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Suez blockage extends as salvors fail to free Ever Given

Market braces for extended Suez Canal blockage as salvors struggle to free the Ever Given and call in bigger dredgers for another attempt at 1400 hrs local time

The queue of traffic waiting to transit the Suez has grown significantly overnight, with over 200 vessels now stuck due to the blockage. Market rates are reacting as owners start to re-route tonnage

THE latest attempt to refloat the grounded Ever Given, currently blocking the Suez Canal, has failed and salvors have warned that the operation may take several days.

The latest attempt to move the fully laden 20,000 teu containership started at 0800 hrs local time, but sources close to the operation have confirmed that the Smit-led team on site will need larger suction dredgers before their next attempt at 1400 hrs begins.

Eight tugs, the largest of them with a towing power of 160 tonnes, have been trying to push and pull Ever Given free of the canal’s banks, the Suez Canal Authority said in a statement.

However, given the multiple failed attempts at high tide points it is looking likely that the vessel will have to be lightened and dug out at the ends, an operation that could add several days to the blockage.

“After 48 hours of proactive efforts to re-float Ever Given, the time chartered vessel’s grounding situation has not been resolved,” conceded Evergreen in its latest statement to the press on the grounding.

The setback comes as over 200 vessels have now joined the queues at either end of the canal awaiting transit and shipowners start to weigh up options of costly rerouting.

 

 
 
 

 

Peter Berdowski, chief executive of Dutch company Boskalis, which is trying to free the ship, said it was too early to say how long the job might take.

“We can’t exclude it might take weeks, depending on the situation,” Mr Berdowski told the Dutch television programme Nieuwsuur.

Lloyd’s List Intelligence tracking data indicates that 213 vessels of 16.9m dwt are now stalled at either end of the canal, up from 165 vessels yesterday.

The current traffic awaiting transit include:

• 63 bulk carriers (4.3m dwt) including eight capes and 34 panamax and supramaxes. Two bulk ore carriers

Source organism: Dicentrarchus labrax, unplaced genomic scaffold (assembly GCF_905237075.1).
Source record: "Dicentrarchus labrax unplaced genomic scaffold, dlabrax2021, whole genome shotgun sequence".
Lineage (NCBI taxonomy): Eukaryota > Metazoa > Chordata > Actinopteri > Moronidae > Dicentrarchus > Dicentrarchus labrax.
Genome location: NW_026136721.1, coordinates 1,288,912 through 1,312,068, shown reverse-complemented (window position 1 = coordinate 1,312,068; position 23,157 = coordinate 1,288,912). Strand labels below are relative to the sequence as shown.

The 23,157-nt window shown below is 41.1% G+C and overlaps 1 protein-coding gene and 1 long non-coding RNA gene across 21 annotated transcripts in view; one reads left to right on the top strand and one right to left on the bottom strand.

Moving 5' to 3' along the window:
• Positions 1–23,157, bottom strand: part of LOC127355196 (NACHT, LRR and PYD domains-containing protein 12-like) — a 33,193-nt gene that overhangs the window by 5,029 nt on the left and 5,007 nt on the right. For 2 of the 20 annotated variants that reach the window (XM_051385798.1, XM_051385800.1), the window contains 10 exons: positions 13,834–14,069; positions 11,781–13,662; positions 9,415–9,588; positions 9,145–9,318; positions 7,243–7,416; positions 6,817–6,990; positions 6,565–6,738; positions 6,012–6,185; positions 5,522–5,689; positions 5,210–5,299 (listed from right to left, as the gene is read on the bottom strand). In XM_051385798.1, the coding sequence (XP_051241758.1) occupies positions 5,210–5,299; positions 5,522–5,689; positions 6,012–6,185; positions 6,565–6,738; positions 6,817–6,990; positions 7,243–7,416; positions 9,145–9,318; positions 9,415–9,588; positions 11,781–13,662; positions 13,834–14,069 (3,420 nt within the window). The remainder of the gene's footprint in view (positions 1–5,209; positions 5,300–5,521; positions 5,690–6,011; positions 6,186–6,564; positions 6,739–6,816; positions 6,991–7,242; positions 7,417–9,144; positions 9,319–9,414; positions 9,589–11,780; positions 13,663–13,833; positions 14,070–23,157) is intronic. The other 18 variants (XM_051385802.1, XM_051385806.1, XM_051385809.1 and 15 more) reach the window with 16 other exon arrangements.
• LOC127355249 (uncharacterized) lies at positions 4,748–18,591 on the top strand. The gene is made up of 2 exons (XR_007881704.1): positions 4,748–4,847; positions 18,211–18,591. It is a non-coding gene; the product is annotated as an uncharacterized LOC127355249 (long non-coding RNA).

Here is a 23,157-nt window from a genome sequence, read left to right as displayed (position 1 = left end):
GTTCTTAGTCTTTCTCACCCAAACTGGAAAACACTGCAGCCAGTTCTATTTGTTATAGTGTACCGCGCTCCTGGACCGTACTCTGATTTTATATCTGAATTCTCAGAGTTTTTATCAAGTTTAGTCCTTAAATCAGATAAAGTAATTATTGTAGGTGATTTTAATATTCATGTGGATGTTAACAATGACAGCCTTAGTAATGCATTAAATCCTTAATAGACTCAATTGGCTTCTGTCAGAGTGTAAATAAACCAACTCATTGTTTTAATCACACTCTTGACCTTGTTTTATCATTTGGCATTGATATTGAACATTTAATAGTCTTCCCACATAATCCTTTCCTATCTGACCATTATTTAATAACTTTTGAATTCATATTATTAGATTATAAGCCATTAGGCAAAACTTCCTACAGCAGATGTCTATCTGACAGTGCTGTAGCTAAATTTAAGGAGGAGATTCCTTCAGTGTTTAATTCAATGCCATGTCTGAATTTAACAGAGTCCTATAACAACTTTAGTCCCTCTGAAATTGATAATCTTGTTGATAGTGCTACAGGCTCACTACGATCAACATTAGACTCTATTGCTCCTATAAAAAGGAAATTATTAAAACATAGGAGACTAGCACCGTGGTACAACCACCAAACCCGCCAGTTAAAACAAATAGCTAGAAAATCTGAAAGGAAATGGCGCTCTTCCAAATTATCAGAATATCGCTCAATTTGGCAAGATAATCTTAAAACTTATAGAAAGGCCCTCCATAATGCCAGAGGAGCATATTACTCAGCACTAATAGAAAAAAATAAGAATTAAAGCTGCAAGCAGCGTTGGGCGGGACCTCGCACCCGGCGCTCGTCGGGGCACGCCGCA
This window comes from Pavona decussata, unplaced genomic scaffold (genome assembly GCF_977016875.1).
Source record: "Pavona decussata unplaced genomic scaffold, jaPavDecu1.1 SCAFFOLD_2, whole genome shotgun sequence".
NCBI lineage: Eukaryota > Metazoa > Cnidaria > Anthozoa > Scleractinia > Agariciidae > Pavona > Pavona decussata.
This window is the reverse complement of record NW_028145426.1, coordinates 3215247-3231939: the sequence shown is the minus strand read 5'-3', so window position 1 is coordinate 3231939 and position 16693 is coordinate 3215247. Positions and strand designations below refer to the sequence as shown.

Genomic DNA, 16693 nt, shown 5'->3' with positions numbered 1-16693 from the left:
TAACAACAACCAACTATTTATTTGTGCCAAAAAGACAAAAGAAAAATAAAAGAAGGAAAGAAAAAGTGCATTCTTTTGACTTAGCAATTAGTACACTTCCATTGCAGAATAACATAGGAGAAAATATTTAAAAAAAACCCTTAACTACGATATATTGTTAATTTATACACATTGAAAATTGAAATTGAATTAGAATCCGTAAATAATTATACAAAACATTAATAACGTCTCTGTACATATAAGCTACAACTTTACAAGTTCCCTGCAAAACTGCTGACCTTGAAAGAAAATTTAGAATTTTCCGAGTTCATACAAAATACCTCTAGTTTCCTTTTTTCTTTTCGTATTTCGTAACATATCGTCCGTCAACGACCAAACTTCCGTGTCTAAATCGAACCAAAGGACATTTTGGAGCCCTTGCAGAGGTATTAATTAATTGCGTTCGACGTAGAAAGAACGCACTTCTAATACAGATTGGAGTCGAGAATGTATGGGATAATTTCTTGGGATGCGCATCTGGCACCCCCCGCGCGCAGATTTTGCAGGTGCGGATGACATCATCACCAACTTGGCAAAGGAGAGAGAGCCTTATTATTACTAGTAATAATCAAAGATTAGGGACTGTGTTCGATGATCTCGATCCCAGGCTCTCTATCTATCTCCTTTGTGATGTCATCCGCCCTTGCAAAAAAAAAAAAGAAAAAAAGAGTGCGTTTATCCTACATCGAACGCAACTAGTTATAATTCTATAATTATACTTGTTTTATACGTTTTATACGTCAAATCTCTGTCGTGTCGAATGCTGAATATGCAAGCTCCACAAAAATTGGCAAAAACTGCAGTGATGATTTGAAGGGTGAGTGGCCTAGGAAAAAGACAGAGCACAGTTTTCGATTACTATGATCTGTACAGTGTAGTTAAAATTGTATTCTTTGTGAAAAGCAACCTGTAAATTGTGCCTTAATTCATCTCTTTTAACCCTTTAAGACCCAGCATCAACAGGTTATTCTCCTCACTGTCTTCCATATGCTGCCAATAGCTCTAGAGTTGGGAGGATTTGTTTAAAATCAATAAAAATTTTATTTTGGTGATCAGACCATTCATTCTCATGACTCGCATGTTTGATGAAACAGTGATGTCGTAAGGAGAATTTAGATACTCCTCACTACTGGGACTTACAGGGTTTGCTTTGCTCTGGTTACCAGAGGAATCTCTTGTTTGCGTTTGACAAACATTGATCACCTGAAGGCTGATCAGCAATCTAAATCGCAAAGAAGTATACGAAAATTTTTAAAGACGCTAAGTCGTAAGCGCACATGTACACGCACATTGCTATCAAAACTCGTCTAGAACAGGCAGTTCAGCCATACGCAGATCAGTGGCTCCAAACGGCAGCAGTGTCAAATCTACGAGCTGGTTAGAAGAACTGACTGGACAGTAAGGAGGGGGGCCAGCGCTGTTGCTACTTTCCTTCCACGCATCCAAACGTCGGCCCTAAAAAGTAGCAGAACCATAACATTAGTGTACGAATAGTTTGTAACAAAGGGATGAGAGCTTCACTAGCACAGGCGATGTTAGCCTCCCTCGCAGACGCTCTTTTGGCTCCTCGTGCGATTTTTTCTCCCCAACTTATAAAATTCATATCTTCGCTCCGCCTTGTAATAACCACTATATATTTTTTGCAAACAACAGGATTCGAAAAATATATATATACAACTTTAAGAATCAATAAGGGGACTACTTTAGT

• 28 crude tankers, including four VLCCs and 12 suezmaxes

• 41 boxships, including six of 197,000 dwt-plus (including Ever Given) which puts them in the 20,000 teu category, representing a total 3.5m dwt

• 18 LPG or LNG carriers

• 15 product tankers including three long range two ships. These are likely carrying 90,000-tonne cargoes of jet fuel or diesel to Europe or the Mediterranean.

• 15 vehicle carriers.

About 12% of global trade passes through the 193 km-long (120-mile) canal, which connects the Mediterranean to the Red Sea and provides the shortest sea link between Asia and Europe, which means that the traffic will continue to build until shipowners calculate that rerouting will be necessary.

The cost of delays is increasing by the day, particularly in the container sector where supply chains are already strained.

 

 

Around 70-90 containerships would generally be expected to transit the canal weekly and box traffic represents about half the canal’s tonnage.

Containerised goods represent around 26% of total Suez traffic and in value terms, delays will be significant. Rough calculations suggest westbound traffic is worth around $5.1bn daily while eastbound traffic is worth $4.5bn.

While Ever Given (IMO: 9811000) is one of the larger vessels to transit the canal, it is by no means an anomaly.

According to Lloyd’s List Intelligence, there are 150 boxships of 180,000 dwt and over (17,000+ teu capacity), many deployed on Asia -Europe trades. In 2021, 115 transits have been made by vessels this size through the Suez Canal to Europe — 114 of them apparently without incident.

For the oil trades, brokers are now predicting significant diversions to begin imminently.

Rates for long range two, aframax and suezmax tankers in the Mediterranean have already reacted as the market starts to price in fewer vessels being available in the region.

According to Braemar, significant diversions are likely for the LR2s that might have been headed towards the Suez from the Atlantic basin but are now likely to be evaluating a passage around the Cape of Good Hope.

In addition, Brent prices have firmed. The trigger is likely to have been a rising demand for Atlantic basin crudes by the European refiners.

“This will, in our view tighten the aframax and suezmax markets in the west,” said Braemar in its latest research note.

“For VLCCs, rising Brent will hit the west to east crude arbitrage flows. Though this may well be offset by more crude flowing from the Mid-East via the Cape to Europe.”

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